In [14]:
cars_numerical_values.describe()
Out[14]:
normalized-losses wheel-base length width height curb-weight engine-size bore stroke compression-rate horsepower peak-rpm city-mpg highway-mpg price
count 201.000000 201.000000 201.000000 201.000000 201.000000 201.000000 201.000000 201.000000 201.000000 201.000000 201.000000 201.000000 201.000000 201.000000 201.000000
mean 0.298429 0.355598 0.494045 0.477697 0.497222 0.414145 0.248587 0.564793 0.565192 0.197767 0.258864 0.394934 0.338308 0.386489 13207.129353
std 0.167520 0.176862 0.183913 0.179613 0.203985 0.200658 0.156781 0.191480 0.150499 0.250310 0.174606 0.195148 0.178423 0.179346 7947.066342
min 0.000000 0.000000 0.000000 0.000000 0.000000 0.000000 0.000000 0.000000 0.000000 0.000000 0.000000 0.000000 0.000000 0.000000 5118.000000
25% 0.188482 0.230321 0.383582 0.324786 0.350000 0.264158 0.139623 0.435714 0.495238 0.100000 0.102804 0.265306 0.166667 0.236842 7775.000000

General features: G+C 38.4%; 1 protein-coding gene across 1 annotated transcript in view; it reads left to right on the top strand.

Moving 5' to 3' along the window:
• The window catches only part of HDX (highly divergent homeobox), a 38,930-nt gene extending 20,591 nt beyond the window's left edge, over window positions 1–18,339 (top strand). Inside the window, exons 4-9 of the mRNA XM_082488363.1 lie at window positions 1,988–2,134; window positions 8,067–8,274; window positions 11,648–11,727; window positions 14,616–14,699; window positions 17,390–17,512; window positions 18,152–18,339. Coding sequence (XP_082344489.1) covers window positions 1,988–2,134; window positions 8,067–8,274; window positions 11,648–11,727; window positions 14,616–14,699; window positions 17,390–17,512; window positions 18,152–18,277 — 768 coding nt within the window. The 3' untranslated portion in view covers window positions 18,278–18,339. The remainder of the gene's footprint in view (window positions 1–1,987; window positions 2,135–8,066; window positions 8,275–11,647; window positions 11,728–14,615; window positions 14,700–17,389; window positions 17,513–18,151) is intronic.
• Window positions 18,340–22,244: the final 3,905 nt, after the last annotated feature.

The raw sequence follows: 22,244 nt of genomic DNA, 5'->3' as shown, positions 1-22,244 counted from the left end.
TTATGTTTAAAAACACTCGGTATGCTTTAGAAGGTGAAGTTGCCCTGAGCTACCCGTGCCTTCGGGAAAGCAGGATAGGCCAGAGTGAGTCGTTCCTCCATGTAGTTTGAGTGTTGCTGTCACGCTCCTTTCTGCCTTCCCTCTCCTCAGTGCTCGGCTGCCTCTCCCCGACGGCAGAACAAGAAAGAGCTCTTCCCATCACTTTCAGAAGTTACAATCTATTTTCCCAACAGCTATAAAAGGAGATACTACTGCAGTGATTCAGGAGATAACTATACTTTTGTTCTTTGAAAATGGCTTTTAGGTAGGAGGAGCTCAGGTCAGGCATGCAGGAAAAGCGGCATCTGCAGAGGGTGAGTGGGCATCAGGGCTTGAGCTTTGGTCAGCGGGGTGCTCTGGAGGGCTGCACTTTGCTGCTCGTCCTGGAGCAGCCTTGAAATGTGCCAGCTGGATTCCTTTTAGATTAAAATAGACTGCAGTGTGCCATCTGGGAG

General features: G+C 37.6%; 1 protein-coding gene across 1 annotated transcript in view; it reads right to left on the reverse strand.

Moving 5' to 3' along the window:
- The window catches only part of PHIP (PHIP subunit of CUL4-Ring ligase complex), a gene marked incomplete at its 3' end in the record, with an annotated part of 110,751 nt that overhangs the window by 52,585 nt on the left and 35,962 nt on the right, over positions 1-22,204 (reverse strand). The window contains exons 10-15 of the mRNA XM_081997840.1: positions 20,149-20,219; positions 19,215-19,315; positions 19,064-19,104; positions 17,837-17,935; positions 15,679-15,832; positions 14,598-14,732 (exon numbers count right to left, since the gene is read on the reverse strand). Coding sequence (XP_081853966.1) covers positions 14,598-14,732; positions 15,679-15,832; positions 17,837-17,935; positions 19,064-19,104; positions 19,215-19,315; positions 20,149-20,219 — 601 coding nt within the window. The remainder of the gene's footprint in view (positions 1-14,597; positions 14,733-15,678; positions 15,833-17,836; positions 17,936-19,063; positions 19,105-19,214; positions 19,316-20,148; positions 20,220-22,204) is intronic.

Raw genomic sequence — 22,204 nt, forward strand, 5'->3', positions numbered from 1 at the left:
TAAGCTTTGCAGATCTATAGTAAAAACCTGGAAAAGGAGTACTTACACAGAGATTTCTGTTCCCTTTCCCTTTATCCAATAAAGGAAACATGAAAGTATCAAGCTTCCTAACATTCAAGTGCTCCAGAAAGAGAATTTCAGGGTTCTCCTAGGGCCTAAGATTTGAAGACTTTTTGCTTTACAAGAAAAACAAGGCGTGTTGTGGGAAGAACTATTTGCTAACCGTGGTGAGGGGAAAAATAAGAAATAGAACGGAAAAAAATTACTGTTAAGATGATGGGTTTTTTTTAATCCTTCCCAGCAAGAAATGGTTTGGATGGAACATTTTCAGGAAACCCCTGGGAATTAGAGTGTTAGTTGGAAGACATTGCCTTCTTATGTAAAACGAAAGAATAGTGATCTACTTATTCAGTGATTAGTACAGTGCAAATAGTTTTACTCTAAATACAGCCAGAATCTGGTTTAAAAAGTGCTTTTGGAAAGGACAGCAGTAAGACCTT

50% 0.298429 0.303207 0.479104 0.444444 0.525000 0.359193 0.222642 0.550000 0.580952 0.125000 0.219626 0.394934 0.305556 0.368421 10295.000000
75% 0.376963 0.460641 0.632836 0.538462 0.641667 0.557797 0.301887 0.742857 0.638095 0.150000 0.317757 0.551020 0.472222 0.473684 16500.000000
max 1.000000 1.000000 1.000000 1.000000 1.000000 1.000000 1.000000 1.000000 1.000000 1.000000 1.000000 1.000000 1.000000 1.000000 45400.000000

Univariate Model

A univariate model involves the analysis of a single variable (feature)

In [15]:
def knn_train_test(train, target, k):
    kf = KFold(n_splits=2, shuffle=True, random_state=1)
    knn = KNeighborsRegressor(n_neighbors=k)
    mses = cross_val_score(knn, train, target, scoring="neg_mean_squared_error", cv=kf)
    rmse = np.mean(np.sqrt(np.abs(mses)))
    return rmse
In [16]:
# loop through all features to see which performs best.
features = cars_numerical_values.columns.drop('price').to_list()
train = cars_numerical_values
target = cars_numerical_values['price']
k = 5
features_rmse = {}